Self-concept and advocacy
By the time participating girls are juniors and seniors, the program’s focus turns to providing opportunities for leadership and self-advocacy as well as final preparations for college. Older students assist teachers with the process of recruiting eighth-grade girls from feeder middle schools to participate in their freshman year. These oldest girls also visit local elementary schools with STEM activities they have designed to increase interest and self-confidence in STEM in young girls and boys.
Reflective group conversations are used strategically throughout the school year. Currently, at least one class period per week begins with “Circle Time.” The girls stand in a large circle, taking turns answering a question posed by the mentor. Sometimes, circle questions are a lighthearted means of checking in (What type of weather best describes how you’re feeling today?), but others dig deeper into current events. During the 2017–2018 school year, girls discussed topics such as the school shooting in Parkland, Florida, and the “Red for Ed” movement and corresponding teacher walkouts. These group conversations provide the girls with a chance to share their opinions and advocate for things that are important to them. It also supports the effort to build a sense of community as girls find others who share similar feelings.
In one of the first activities of the school year, all girls watch a short video about the #ILookLikeAnEngineer campaign and are challenged to work in small groups to create their own #ILookLikeASTEMStudent video. The IYSF program coordinator created instructions and a rubric for evaluating the videos, placing an emphasis on videos that emphatically communicate the girls’ perspective on the state of women in STEM. Girls, teachers, and Raytheon mentors vote on the video with the most impactful message, and its creators are invited to speak at a prestigious luncheon hosted by the Tucson affiliate of the American Association of University Women (AAUW). Last spring, select girls also traveled to the Arizona State Capitol, where they spoke with lawmakers about the importance of supporting STEM education, especially opportunities for girls and other traditionally underserved groups. They have been invited to visit again this spring.
Looking to the future
As with many programs, especially ones embedded within the school day, time is the most challenging issue. Starting in the 2016–2017 school year, the IYSF class was scheduled to meet during a period called CC/PREP (College and Career Preparation) which lasts approximately 30 minutes. Announcements and the Pledge of Allegiance are also conducted during this period, shortening the time even further. Planning for what could be realistically accomplished during this short time period was a constant challenge. Working with school administrators, we have been able to partially address this issue with our two freshman classes. Girls were scheduled with the same teacher for the period prior to CC/PREP. This allowed teachers to have mentors work with the girls for 30 minutes at the beginning of the school day, uninterrupted by announcements and at a time of day that fits better with many mentors’ work schedules.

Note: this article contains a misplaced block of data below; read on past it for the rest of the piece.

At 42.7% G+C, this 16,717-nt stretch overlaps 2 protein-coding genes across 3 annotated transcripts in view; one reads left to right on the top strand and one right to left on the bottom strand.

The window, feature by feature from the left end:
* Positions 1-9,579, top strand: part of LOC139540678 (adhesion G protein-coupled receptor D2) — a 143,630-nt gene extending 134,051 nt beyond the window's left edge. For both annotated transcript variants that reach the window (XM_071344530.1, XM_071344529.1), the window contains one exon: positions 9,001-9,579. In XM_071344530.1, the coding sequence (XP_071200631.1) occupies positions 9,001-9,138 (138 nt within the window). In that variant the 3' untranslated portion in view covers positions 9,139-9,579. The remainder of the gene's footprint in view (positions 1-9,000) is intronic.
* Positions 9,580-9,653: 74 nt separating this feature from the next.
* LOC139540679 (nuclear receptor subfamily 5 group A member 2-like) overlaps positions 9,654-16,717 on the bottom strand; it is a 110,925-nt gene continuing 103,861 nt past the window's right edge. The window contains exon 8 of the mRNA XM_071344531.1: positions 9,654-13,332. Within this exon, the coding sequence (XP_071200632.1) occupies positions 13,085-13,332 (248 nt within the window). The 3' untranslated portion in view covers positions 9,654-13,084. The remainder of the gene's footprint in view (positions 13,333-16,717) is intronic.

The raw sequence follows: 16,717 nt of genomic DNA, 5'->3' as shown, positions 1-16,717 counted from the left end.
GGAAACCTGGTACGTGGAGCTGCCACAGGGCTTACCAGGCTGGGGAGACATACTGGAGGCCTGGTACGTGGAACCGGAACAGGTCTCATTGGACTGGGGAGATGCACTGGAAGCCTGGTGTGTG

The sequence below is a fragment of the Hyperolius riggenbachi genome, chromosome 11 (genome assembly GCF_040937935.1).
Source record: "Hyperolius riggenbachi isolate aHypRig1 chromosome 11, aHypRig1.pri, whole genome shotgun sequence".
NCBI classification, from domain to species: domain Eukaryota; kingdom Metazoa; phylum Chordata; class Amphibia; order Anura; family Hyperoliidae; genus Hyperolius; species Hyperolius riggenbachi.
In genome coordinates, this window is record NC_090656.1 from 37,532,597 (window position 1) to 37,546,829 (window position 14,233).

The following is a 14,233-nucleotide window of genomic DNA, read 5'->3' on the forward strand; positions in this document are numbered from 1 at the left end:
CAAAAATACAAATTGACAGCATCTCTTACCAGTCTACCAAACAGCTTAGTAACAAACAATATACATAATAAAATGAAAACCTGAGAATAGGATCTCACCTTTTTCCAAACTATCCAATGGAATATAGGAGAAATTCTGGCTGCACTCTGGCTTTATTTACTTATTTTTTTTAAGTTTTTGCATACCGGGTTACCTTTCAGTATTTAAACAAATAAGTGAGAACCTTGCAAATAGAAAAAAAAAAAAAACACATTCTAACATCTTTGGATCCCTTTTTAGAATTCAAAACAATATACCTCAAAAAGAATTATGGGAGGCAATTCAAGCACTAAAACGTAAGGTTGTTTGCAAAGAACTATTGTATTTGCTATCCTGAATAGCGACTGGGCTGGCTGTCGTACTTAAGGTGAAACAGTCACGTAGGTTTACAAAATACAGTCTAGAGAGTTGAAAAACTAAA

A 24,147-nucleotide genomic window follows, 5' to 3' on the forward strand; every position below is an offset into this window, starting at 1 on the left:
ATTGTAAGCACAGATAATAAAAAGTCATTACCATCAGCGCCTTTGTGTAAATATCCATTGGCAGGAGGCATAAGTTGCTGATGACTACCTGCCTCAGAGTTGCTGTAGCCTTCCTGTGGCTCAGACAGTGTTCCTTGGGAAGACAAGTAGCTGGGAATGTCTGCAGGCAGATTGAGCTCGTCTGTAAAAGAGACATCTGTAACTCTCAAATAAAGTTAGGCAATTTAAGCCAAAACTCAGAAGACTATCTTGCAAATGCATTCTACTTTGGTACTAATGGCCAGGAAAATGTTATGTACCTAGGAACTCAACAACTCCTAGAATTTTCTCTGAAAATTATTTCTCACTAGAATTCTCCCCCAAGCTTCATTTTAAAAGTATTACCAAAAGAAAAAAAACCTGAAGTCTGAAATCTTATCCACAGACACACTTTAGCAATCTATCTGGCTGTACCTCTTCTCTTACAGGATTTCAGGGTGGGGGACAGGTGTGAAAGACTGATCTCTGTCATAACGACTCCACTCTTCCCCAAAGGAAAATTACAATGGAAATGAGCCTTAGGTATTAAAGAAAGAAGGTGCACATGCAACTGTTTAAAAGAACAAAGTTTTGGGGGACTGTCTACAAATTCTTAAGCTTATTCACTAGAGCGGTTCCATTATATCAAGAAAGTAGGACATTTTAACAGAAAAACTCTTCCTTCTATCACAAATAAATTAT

The 2018–2019 school year offered a new opportunity to deal with the limited time frame. Rather than meeting during CC/PREP, an elective Career Exploration class was scheduled for first period and reserved for girls who had participated in the IYSF program their freshman year. The class’s timeframe and longer class period of almost 90 minutes allowed for additional visits from STEM professionals from the wider community as well as field trips to companies with a strong STEM workforce. Whenever possible, STEM role models were provided with basic training. Materials provided by the University of Arizona’s College of Education were modified by the program coordinator for use in the classroom and mentors were able to spend more time focusing on the girls’ specific STEM interests. Videos of STEM role models were incorporated more regularly, and the Fab Fems database of female STEM role models from across the country was used to find women who could participate in a video call with the girls during their class period. At the end of the school year, we will be evaluating the success of this new format to see if it will be continued next year.